EXCERPT: WHATEVER IT TAKES
“I want to see my sister.”
The cool, abrupt statement had Frank Braden looking up from his desk. The girl in front of him was beautiful in a way so few chicks were these days. She had a fresh, innocent air about her. Laughable, considering her occupation.
“What makes you think your sister wants to see you? You’re not exactly on speaking terms, are you?”
She flinched slightly, knowing he spoke the truth. “She’s my sister. We may have our disagreements, but we still love each other.”
“You saw her a few months ago.” Frank didn’t bother hiding his smirk.
“That was more than a year and a half ago, and it was a recording. I want to see her in person.”
The fire in Alice’s light blue eyes intrigued him. The last few months she’d been acting like a whipped puppy, and while he needed her obedient, he didn’t want her to completely lose her spirit. Part of the fun in controlling his girls was the battle. Even though he would always win, he still liked a challenge.
“Maybe when I’m sure I can trust you again, I’ll consider it.”
“How much longer do you intend to keep using me as a…a…”
She trailed off, apparently uncomfortable describing her role. Frank had no such problem as he finished for her. “Whore?”
She flinched but then jerkily nodded. Yeah, she knew what she was.
“How old are you, Alice?”
His eyes slid up and down her body, taking in the short skirt, halter top, and mile-high stilettos. The girls didn’t like wearing the shoes, said they hurt their ankles and feet. Like he actually gave a damn.
After enjoying the scenery, he moved his gaze back to her face and saw icy hatred in her expression. No, she was most definitely not broken.
“I’d say you have a good five or six years left before you start to look like a used-up hag.”
The color bleached from her face. “You told me I could pay you back in a year. It’s been almost two. And I—”
“Changed my mind. I’m not tired of you yet.”
Truth was, when he was through with her, he’d sell her to make a little more money off her. Or, if she lost her looks, he’d just get rid of her altogether.
“Besides, after that stunt you pulled, you’re lucky I didn’t kill you. Cost me money to find you.”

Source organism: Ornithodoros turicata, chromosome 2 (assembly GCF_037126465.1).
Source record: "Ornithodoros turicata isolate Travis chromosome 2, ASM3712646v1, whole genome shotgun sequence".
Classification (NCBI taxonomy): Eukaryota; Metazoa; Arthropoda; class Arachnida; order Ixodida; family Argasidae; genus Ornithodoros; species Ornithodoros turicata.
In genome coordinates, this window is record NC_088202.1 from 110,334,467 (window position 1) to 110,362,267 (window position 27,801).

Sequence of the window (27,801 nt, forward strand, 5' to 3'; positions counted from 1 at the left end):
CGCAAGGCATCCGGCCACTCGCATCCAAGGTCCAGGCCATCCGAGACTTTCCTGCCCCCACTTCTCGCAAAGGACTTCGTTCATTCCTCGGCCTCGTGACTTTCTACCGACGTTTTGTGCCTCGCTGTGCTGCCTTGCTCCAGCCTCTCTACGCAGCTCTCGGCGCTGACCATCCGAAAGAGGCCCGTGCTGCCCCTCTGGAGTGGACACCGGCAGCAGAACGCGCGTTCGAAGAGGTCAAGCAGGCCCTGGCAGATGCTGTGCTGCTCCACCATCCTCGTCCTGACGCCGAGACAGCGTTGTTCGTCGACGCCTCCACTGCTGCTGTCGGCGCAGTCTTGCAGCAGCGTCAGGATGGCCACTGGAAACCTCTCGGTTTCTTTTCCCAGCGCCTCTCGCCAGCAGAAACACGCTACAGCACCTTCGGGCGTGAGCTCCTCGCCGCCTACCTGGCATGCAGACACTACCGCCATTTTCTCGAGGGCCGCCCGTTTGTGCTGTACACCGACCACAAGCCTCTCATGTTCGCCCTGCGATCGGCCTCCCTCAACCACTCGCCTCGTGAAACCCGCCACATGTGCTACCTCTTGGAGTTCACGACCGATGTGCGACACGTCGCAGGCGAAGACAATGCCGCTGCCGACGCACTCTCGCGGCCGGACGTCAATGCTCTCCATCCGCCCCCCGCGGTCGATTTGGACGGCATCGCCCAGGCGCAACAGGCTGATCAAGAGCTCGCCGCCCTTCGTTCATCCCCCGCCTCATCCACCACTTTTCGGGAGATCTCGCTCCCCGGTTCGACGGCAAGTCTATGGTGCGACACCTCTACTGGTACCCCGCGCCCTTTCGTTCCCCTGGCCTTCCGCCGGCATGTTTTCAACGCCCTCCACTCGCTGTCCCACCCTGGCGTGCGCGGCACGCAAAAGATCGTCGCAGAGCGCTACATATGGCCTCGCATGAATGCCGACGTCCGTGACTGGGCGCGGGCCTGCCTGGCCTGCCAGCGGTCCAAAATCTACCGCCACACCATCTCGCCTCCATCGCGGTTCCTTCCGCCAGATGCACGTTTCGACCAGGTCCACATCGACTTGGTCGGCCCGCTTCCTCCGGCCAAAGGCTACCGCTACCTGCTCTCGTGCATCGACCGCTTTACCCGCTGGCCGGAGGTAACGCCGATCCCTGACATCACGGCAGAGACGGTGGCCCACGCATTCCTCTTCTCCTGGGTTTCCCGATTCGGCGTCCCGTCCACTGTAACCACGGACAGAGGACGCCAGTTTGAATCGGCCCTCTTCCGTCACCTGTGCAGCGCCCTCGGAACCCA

“I’ve learned my lesson. I won’t run off like that again. I promise.”
Yeah, she’d learned her lesson, and he hadn’t even had to lift a finger. “Good to know. Do something like that again and it won’t have as good an outcome.”
“Just, please, let me see Kathleen. I won’t tell her anything about…our arrangement. I just want to see her.”
Frank considered her for a few seconds. He didn’t like giving in to any of his girls’ requests. Give ’em one thing, next thing you know, they’re asking for something else. However, if he dangled seeing her sister in front of her like some kind of carrot reward, he could manipulate the situation to his liking.
“I’ll consider it. We’ll talk about it when you get back.”
He picked up his iPhone from his desk. “Noon tomorrow, Finley Hotel, Room 2002. He’s paid for twenty-four hours. Wants the full treatment.”
She flinched again, but this time Frank hid his grin. No use pissing her off. She was going to need all her energy and stamina for tomorrow.
He glanced at the wall clock behind her head. “Probably be a good idea to get some sleep. You need to look your best for this client. He’s paying top dollar for you.”
Without a word, she started for the door.
“Wait. Before you go, bring me a brandy.”
Shooting him a withering look, she stomped to the bar, poured him a drink, came back, and slammed the glass onto his desk.
Frank grabbed her wrist, squeezed tight. “There’s a fine line between spirited and ill-mannered, baby. When you return from your overnighter, perhaps we should explore that line.”
Fear leaped into her eyes, and Frank let her go. She knew full well the words were not a mere warning. She would pay for her attitude with blood and tears.